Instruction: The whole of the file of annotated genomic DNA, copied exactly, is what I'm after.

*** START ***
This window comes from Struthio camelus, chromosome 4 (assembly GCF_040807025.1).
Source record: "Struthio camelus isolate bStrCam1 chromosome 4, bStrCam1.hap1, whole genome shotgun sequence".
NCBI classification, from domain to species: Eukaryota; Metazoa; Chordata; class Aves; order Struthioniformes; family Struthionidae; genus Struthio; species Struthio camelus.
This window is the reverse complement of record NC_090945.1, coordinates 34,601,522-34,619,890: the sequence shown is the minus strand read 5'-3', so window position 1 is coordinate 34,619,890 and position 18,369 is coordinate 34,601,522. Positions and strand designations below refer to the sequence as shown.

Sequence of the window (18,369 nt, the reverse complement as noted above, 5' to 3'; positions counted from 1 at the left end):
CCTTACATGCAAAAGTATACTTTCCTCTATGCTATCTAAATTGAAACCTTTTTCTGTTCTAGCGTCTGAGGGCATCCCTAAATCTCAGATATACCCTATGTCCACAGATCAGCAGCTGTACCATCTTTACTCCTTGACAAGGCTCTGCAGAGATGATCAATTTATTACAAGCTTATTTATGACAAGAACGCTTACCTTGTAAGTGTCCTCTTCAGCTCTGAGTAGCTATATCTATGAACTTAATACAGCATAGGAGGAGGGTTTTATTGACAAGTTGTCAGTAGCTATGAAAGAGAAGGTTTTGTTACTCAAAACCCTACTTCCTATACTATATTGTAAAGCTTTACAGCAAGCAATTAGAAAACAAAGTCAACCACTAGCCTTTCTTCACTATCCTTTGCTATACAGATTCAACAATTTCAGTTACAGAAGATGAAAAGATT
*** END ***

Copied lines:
This window comes from Struthio camelus, chromosome 4 (assembly GCF_040807025.1).
Source record: "Struthio camelus isolate bStrCam1 chromosome 4, bStrCam1.hap1, whole genome shotgun sequence".
NCBI classification, from domain to species: Eukaryota; Metazoa; Chordata; class Aves; order Struthioniformes; family Struthionidae; genus Struthio; species Struthio camelus.
This window is the reverse complement of record NC_090945.1, coordinates 34,601,522-34,619,890: the sequence shown is the minus strand read 5'-3', so window position 1 is coordinate 34,619,890 and position 18,369 is coordinate 34,601,522. Positions and strand designations below refer to the sequence as shown.

Sequence of the window (18,369 nt, the reverse complement as noted above, 5' to 3'; positions counted from 1 at the left end):
CCTTACATGCAAAAGTATACTTTCCTCTATGCTATCTAAATTGAAACCTTTTTCTGTTCTAGCGTCTGAGGGCATCCCTAAATCTCAGATATACCCTATGTCCACAGATCAGCAGCTGTACCATCTTTACTCCTTGACAAGGCTCTGCAGAGATGATCAATTTATTACAAGCTTATTTATGACAAGAACGCTTACCTTGTAAGTGTCCTCTTCAGCTCTGAGTAGCTATATCTATGAACTTAATACAGCATAGGAGGAGGGTTTTATTGACAAGTTGTCAGTAGCTATGAAAGAGAAGGTTTTGTTACTCAAAACCCTACTTCCTATACTATATTGTAAAGCTTTACAGCAAGCAATTAGAAAACAAAGTCAACCACTAGCCTTTCTTCACTATCCTTTGCTATACAGATTCAACAATTTCAGTTACAGAAGATGAAAAGATT